Radio Stations Must Accept Complaints Online

Radio Stations Must Accept Complaints Online

In March, TV stations will finally begin taking viewer complaints online. Now radio is also belatedly joining the electronic era, with a new code of practice requiring that listener complaints can be made via the net.

Picture by imh

Mumbrella reports that the new ACMA-backed commercial radio code of practice includes provisions for allowing electronic complaints for the first time (as well as a number of changes to overall standards, reflecting some of the more controversial radio moments of recent years). Unlike the TV codes, which took a considerable time to implement, the radio standards come into place immediately. The only let-out is that the station must have “technological capacity”, a point which would be hard to argue by stations already offering online streaming.

ACMA unveils online complaints process for commercial radio industry [Mumbrella]


  • Why the “negative?” Undre the heading COMPLAINTS
    Ever looked at comments on YouTube,Facebook and other sites? They are filled with foul mouthed ratbags hiding behind annominity who do nothing but whinge.
    Any person who is making any comment should be transparent, givng their full name and contact this will sort the “sheep from the goats” I know first hand when being Duty Officer at TV stations and handed an irate caller that when you start to ask for personal details such as contact number etc if not genuine they quickly hang up. But why have a complaints line at all? What good does it do to enhance better broadcasting? Listeners are told to send comments to the Station Manager and the Control Board why not leave it at that. Going online will open a door that does not need to be opened and will be abused as it now becomes all too easy. Plus Talk Back radio gives listeners to vent their anger and hatred and in this open forum it is very hard to hide as each in coming call can be in most cases traced.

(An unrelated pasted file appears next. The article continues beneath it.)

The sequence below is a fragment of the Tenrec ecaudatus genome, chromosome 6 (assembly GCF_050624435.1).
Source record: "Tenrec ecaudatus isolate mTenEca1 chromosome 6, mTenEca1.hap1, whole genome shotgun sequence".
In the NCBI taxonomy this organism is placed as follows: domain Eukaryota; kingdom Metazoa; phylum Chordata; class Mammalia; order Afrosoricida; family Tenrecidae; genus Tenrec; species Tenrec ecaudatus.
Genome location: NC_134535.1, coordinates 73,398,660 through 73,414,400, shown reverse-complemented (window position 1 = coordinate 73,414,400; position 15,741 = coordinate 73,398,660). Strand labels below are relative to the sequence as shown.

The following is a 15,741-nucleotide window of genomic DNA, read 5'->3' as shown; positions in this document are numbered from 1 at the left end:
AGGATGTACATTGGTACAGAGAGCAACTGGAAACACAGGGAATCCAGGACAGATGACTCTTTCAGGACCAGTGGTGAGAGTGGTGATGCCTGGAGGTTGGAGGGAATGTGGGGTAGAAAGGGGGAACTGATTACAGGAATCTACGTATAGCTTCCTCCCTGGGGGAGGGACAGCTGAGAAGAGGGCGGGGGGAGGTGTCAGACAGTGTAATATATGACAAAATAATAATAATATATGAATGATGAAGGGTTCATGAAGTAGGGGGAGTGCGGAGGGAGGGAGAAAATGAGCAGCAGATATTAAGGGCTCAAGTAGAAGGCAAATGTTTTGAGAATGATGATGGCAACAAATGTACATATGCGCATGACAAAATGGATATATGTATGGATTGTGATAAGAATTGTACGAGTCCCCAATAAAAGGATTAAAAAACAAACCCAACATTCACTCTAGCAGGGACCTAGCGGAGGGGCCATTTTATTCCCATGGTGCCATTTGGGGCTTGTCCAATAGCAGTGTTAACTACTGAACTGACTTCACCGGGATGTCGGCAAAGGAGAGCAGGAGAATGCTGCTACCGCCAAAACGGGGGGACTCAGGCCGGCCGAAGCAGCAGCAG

Concentrate on producing better programmes, getting more and new players into ownership, smaller Networks and also a better variety of formats not the same old tired “up for grabs” Y generation programming.

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